NATO Secretary General Jens Stoltenberg said on Thursday it was time for Turkey to ratify Finland’s and Sweden’s NATO membership bids. This statement was made in Ankara, during a joint press conference with Turkish Foreign Minister Mevlut Cavusoglu.
Finland and Sweden applied to join NATO after Russia invaded Ukraine last February. Of the 30 NATO member countries, only Turkey and Hungary have yet to ratify Finland’s and Sweden’s applications to join the alliance. Remember that the admission of states to the alliance requires the approval of all member countries. Finland and Sweden had hoped for a quick accession process and were taken by surprise by Turkish objections.
In January this year, Ankara made it clear that it could accept Finland joining NATO, without tying itself to Sweden. Ankara’s main claim in Stockholm is that Sweden is home to around 70 members of the Kurdistan Workers’ Party (PKK) who have been granted political asylum in that country. In Turkey, the PKK is banned and declared a terrorist organization.
On Thursday, NATO chief Jens Stoltenberg called the burning of the Quran a “shameful act” and said the Swedish government had shown it would not accept such actions. “It shows that Sweden and Finland understand Turkey’s concerns and are pursuing policies that take these concerns into account. So I think now is the time to ratify the deal,” he said.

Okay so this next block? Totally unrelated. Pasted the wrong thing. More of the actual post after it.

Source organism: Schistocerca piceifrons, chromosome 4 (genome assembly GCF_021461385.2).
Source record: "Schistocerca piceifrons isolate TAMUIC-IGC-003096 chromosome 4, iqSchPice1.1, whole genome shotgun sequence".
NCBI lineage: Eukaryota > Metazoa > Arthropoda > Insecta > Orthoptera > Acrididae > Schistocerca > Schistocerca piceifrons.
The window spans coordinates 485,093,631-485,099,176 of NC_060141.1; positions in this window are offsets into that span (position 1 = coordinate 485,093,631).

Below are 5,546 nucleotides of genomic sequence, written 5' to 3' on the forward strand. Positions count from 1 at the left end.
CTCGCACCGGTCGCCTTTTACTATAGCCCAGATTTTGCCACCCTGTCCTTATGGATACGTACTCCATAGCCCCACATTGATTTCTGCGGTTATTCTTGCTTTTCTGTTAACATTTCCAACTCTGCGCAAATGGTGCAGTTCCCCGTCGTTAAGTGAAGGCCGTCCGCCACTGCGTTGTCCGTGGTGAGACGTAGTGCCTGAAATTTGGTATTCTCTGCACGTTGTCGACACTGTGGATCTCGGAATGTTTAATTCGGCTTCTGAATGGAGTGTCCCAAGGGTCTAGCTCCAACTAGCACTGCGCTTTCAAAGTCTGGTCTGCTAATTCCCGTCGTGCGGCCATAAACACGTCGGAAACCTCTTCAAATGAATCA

The head of the Turkish Foreign Ministry repeated Ankara’s position that the processes for approving Finland’s and Sweden’s candidacies for NATO membership can develop independently of one another. other. While acknowledging that Sweden has changed its terrorism legislation in line with Turkey’s demands, Cavusoglu said these changes must be fully implemented.
Stoltenberg said the fight against terrorism will be one of the main items on the agenda of the NATO summit in Vilnius in July 2023.
After that, the NATO chief held a meeting in Ankara with Turkish President Recep Tayyip Erdogan before traveling to the earthquake-affected southern regions of Turkey.
Earlier this week, German Foreign Minister Annalena Burbock said she expected all NATO members to ratify Finland’s and Sweden’s demands without further delay.
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